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Still a food truck king! Tot Wheels turns potatoes into tater magic

When the opportunity to buy an old poutine truck came up four years ago, Winnipeg chef Darryl Crumb decided he didn’t want to just spin his wheels serving up the same old potato-based street food.

 

By Lawrence Herzog

 

“Winnipeg is a meat-and-potatoes kind of crowd, and I started thinking one day, how do I make potatoes cool? I came up with tater tots. My grandma is an old school Ukrainian who used to make me potato latkes all the time, and so I took her homemade recipe and put it into a tot form and added my own secret herbs, cheeses and other great stuff.”

His crispy-on-the-outside, fluffy-on-the-inside gourmet tots have got customers lining up at his Tot Wheels truck on Broadway from May through September, breakfast through mid-afternoon. Menu items are priced around $10, and each is named after a car, a play on the Tot Wheels name. The Beetle mixes grilled chicken with avocado, cilantro and fresh salsa made with corn, tomatoes, red onions and aioli on latkes.

Crumb finished eighth in the first season of The Food Network’s Top Chef Canada, and time spent cooking in a variety of restaurants from Vancouver to Paris has helped hone his skills and appetite to surprise. “It’s easy to fall into a routine where you do it the way you did it yesterday,” he says.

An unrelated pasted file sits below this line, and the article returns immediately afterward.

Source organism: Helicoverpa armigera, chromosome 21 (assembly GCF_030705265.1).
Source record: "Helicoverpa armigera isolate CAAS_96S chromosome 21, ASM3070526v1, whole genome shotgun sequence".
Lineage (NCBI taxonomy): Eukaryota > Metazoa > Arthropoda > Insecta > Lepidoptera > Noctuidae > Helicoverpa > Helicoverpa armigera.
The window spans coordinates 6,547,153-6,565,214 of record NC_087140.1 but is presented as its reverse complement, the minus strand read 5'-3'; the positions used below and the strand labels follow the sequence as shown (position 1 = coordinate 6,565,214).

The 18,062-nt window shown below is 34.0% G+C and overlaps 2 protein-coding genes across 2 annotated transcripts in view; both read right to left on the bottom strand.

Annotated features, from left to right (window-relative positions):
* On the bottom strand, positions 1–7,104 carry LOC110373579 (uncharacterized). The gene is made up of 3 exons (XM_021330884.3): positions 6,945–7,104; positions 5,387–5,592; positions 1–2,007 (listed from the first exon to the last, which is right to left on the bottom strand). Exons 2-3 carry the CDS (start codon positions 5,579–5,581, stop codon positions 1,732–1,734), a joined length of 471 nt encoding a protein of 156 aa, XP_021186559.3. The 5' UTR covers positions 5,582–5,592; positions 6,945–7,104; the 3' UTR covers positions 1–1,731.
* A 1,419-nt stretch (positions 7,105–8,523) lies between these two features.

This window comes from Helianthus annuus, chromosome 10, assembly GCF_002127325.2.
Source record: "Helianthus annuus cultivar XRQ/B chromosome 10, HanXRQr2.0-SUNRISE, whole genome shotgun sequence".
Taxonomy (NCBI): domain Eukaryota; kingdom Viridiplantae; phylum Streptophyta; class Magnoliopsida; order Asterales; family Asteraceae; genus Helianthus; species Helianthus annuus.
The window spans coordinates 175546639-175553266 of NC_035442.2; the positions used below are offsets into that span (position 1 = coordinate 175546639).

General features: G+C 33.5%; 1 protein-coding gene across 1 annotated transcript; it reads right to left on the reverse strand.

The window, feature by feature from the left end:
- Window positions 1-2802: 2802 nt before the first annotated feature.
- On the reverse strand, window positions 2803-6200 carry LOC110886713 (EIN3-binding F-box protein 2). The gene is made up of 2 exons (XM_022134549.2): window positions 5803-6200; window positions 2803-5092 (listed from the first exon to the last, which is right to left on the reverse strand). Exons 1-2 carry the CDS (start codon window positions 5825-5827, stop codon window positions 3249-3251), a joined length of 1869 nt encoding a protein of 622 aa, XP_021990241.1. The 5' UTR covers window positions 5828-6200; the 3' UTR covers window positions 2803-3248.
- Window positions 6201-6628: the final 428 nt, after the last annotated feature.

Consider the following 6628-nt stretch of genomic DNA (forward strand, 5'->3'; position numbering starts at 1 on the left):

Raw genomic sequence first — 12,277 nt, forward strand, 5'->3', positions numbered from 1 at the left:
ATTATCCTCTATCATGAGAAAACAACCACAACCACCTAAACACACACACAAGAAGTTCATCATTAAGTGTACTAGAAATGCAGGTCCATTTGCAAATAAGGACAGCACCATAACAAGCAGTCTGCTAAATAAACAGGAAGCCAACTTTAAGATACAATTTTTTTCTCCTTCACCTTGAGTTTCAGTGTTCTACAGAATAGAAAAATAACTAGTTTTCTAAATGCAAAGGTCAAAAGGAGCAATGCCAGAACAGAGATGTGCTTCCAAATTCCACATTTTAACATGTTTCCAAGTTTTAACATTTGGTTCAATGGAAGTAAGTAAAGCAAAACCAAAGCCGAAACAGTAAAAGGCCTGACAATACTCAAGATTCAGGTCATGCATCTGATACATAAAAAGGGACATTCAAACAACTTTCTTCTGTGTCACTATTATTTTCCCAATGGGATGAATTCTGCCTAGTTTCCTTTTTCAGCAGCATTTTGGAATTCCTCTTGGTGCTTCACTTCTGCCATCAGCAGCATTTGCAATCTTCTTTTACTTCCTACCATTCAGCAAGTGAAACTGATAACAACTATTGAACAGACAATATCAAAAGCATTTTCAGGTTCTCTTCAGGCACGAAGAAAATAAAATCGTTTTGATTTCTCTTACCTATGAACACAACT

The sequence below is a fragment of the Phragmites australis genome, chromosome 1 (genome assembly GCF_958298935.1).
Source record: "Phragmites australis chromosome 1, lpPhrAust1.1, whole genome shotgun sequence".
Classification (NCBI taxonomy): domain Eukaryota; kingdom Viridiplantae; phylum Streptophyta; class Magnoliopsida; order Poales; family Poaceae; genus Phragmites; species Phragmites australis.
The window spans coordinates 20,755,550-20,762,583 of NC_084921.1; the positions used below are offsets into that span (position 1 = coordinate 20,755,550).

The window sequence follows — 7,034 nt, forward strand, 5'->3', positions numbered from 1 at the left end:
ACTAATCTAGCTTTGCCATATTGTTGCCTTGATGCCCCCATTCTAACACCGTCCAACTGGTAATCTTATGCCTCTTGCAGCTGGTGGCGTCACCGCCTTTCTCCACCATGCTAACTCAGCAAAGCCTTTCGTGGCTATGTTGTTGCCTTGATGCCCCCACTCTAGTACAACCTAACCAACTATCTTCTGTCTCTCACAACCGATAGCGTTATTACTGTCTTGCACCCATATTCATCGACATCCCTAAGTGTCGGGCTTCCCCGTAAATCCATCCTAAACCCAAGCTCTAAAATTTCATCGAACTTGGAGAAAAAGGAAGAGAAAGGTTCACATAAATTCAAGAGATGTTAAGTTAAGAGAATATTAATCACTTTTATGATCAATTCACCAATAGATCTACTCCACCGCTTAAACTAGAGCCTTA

For Frog Follies, a street parade in St-Pierre-Jolys, he put frog legs on the menu. They sold out, and now Le Renault (crispy fried frog legs with green beans, mushrooms and feta cheese) is a signature dish.

Tot toppings are always changing: escargot, sweetbreads and foie gras, and fiddleheads foraged nearby. Vegetables are grown at his family farm just east of Winnipeg, and fresh local specialties include seared pickerel cheeks topped with roe, pickled ginger and wasabi mayonnaise.

“I really love the creative freedom of running a food truck. I can take the risk, and there’s nobody to tell me I shouldn’t or can’t do it. Being at the window serving the food, seeing people enjoying what we’re making, that’s the best.”

Once the truck closes up for the winter, Crumb, a former pro hockey player, heads to the rink for his job as executive sous chef at Centreplate at the MTS Centre, home of the NHL’s Winnipeg Jets. “It’s great keeping that hockey connection and cooking for the Jets and the fans.”

 

Tot Wheels’ top tips

 

  • Build a menu with items that are simple, good and different. Do what you do well.
  • Focus on fresh and local for your customers.
  • Watch your food costs and price points. Aim for $10 per item.
  • Be creative when you name your items so that customers will remember them.